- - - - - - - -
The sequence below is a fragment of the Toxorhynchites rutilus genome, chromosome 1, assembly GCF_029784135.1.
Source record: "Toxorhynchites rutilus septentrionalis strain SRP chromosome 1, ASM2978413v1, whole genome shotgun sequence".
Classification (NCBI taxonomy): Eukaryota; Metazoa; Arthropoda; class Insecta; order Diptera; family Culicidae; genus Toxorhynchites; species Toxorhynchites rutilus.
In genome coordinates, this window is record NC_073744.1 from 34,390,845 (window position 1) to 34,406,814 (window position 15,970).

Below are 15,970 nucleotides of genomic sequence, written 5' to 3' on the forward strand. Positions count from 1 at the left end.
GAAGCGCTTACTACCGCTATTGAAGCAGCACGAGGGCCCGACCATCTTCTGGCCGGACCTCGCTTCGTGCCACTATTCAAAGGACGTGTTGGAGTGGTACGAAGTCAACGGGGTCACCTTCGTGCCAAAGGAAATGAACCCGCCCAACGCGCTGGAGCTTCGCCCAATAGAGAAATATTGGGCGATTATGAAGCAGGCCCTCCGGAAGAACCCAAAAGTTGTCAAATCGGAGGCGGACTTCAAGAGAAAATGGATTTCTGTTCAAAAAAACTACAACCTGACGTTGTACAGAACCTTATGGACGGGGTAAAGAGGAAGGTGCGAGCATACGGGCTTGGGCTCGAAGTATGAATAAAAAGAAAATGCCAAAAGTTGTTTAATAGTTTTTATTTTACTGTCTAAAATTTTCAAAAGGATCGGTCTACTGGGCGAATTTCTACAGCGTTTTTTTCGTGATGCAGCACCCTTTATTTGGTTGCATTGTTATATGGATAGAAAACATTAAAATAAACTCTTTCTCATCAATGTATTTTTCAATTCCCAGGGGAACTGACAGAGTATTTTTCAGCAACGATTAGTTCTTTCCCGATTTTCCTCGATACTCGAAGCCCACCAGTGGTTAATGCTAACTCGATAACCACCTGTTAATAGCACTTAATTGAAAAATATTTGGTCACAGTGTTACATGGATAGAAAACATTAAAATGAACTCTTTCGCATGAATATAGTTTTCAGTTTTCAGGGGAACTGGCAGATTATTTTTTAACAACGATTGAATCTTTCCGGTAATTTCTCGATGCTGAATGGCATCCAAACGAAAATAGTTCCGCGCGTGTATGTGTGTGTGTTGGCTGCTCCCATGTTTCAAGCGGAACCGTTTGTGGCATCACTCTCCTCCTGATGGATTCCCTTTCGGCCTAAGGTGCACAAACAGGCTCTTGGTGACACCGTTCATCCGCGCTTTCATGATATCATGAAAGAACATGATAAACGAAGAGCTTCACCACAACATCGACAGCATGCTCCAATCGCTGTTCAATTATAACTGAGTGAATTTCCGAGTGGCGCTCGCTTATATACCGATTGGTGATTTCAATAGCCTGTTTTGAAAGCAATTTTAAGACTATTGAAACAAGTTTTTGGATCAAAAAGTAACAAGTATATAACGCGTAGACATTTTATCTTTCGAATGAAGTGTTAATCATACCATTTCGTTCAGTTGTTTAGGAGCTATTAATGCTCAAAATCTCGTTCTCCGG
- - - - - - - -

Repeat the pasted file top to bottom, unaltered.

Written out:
The sequence below is a fragment of the Toxorhynchites rutilus genome, chromosome 1, assembly GCF_029784135.1.
Source record: "Toxorhynchites rutilus septentrionalis strain SRP chromosome 1, ASM2978413v1, whole genome shotgun sequence".
Classification (NCBI taxonomy): Eukaryota; Metazoa; Arthropoda; class Insecta; order Diptera; family Culicidae; genus Toxorhynchites; species Toxorhynchites rutilus.
In genome coordinates, this window is record NC_073744.1 from 34,390,845 (window position 1) to 34,406,814 (window position 15,970).

Below are 15,970 nucleotides of genomic sequence, written 5' to 3' on the forward strand. Positions count from 1 at the left end.
GAAGCGCTTACTACCGCTATTGAAGCAGCACGAGGGCCCGACCATCTTCTGGCCGGACCTCGCTTCGTGCCACTATTCAAAGGACGTGTTGGAGTGGTACGAAGTCAACGGGGTCACCTTCGTGCCAAAGGAAATGAACCCGCCCAACGCGCTGGAGCTTCGCCCAATAGAGAAATATTGGGCGATTATGAAGCAGGCCCTCCGGAAGAACCCAAAAGTTGTCAAATCGGAGGCGGACTTCAAGAGAAAATGGATTTCTGTTCAAAAAAACTACAACCTGACGTTGTACAGAACCTTATGGACGGGGTAAAGAGGAAGGTGCGAGCATACGGGCTTGGGCTCGAAGTATGAATAAAAAGAAAATGCCAAAAGTTGTTTAATAGTTTTTATTTTACTGTCTAAAATTTTCAAAAGGATCGGTCTACTGGGCGAATTTCTACAGCGTTTTTTTCGTGATGCAGCACCCTTTATTTGGTTGCATTGTTATATGGATAGAAAACATTAAAATAAACTCTTTCTCATCAATGTATTTTTCAATTCCCAGGGGAACTGACAGAGTATTTTTCAGCAACGATTAGTTCTTTCCCGATTTTCCTCGATACTCGAAGCCCACCAGTGGTTAATGCTAACTCGATAACCACCTGTTAATAGCACTTAATTGAAAAATATTTGGTCACAGTGTTACATGGATAGAAAACATTAAAATGAACTCTTTCGCATGAATATAGTTTTCAGTTTTCAGGGGAACTGGCAGATTATTTTTTAACAACGATTGAATCTTTCCGGTAATTTCTCGATGCTGAATGGCATCCAAACGAAAATAGTTCCGCGCGTGTATGTGTGTGTGTTGGCTGCTCCCATGTTTCAAGCGGAACCGTTTGTGGCATCACTCTCCTCCTGATGGATTCCCTTTCGGCCTAAGGTGCACAAACAGGCTCTTGGTGACACCGTTCATCCGCGCTTTCATGATATCATGAAAGAACATGATAAACGAAGAGCTTCACCACAACATCGACAGCATGCTCCAATCGCTGTTCAATTATAACTGAGTGAATTTCCGAGTGGCGCTCGCTTATATACCGATTGGTGATTTCAATAGCCTGTTTTGAAAGCAATTTTAAGACTATTGAAACAAGTTTTTGGATCAAAAAGTAACAAGTATATAACGCGTAGACATTTTATCTTTCGAATGAAGTGTTAATCATACCATTTCGTTCAGTTGTTTAGGAGCTATTAATGCTCAAAATCTCGTTCTCCGG